The Vincentians - Volume 4
Edited by Joseph E. Dunne, Benjamin Walters and Andrew Yankech. With soaring membership, the Congregation resumed many former posts and embraced new ones. The Ottoman Empire missions stretched from Bulgaria through the Middle East. The missions thrived in the United States, Latin America (Brazil, Chile, Mexico, Peru), and the Spanish colonies of the Caribbean (notably Cuba) and the Philippines. Vincentian China continued to grow with European and native confreres. The Missioners were greatly helped by others in the Vincentian Family, especially the Daughters of Charity; organizations developed by them, like the Children of Mary; the Ladies of Charity; and the Society of St. Vincent de Paul. The tight control of Jean-Baptiste Etienne and Eugene Bore guided the expansion but met resistance from new ideas and cultures.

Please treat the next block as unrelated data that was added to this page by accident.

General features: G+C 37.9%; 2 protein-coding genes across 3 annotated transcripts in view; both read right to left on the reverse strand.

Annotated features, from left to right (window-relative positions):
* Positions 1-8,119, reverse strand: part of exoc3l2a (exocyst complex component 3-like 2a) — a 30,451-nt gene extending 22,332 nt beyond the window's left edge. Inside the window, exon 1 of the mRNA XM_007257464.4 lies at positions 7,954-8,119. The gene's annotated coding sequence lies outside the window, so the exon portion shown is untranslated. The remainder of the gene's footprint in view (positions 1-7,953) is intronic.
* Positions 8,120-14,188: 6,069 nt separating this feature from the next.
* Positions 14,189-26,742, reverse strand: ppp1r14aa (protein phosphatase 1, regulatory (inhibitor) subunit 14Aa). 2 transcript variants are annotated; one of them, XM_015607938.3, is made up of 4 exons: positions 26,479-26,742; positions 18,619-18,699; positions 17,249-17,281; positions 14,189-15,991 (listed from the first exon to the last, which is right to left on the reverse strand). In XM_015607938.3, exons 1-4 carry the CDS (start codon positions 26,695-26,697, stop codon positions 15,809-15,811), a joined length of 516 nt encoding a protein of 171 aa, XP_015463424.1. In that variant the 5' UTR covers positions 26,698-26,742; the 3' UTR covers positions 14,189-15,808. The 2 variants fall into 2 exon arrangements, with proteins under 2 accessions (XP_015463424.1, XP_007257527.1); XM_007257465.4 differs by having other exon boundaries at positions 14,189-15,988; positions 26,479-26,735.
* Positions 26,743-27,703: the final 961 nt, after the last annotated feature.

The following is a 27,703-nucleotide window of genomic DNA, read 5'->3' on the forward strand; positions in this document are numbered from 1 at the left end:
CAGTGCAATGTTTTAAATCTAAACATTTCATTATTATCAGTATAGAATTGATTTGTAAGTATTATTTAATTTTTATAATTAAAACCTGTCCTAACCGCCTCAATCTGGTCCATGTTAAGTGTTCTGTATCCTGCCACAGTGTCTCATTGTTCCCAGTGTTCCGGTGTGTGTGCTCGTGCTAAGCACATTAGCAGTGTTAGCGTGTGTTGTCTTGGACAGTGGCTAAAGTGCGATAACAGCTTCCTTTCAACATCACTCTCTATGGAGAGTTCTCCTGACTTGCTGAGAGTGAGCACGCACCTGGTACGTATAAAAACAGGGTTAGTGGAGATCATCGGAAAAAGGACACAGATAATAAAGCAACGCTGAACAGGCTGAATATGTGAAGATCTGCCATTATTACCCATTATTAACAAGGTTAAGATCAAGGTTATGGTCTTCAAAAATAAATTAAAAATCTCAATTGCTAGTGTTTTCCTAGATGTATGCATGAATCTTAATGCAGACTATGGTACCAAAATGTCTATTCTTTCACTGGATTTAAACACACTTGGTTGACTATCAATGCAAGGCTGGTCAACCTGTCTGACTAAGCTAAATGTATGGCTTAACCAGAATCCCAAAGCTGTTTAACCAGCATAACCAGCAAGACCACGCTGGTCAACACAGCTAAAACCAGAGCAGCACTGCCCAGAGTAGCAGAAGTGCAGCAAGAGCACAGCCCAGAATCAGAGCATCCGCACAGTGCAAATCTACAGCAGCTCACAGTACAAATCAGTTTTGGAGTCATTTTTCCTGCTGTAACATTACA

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"Fr. Rybolt's clear, comprehensive, and well-documented work is a great contribution to Vincentian scholarship. It is quite readable, engaging, and insightful, as one discovers the unfolding of the Congregation amidst the currents of the centuries. I highly recommend it to anyone wanting to know how subsequent generations embraced the unique charism that the "first sons" of St. Vincent handed on to them."
Rev. G. Gregory Gay, C.M.
About the Author
John E. Rybolt, C.M. did his advanced studies in theology and Sacred Scripture, taught in the seminaries of the Congregation of the Mission, and directed the Centre International de Formation: St. Vincent de Paul, in Paris. He has published numerous books and studies on Sacred Scripture, St. Vincent de Paul, and the Congregation of the Mission.
|Publication Date||Mar 31, 2014|
|Author||John E. Rybolt, CM|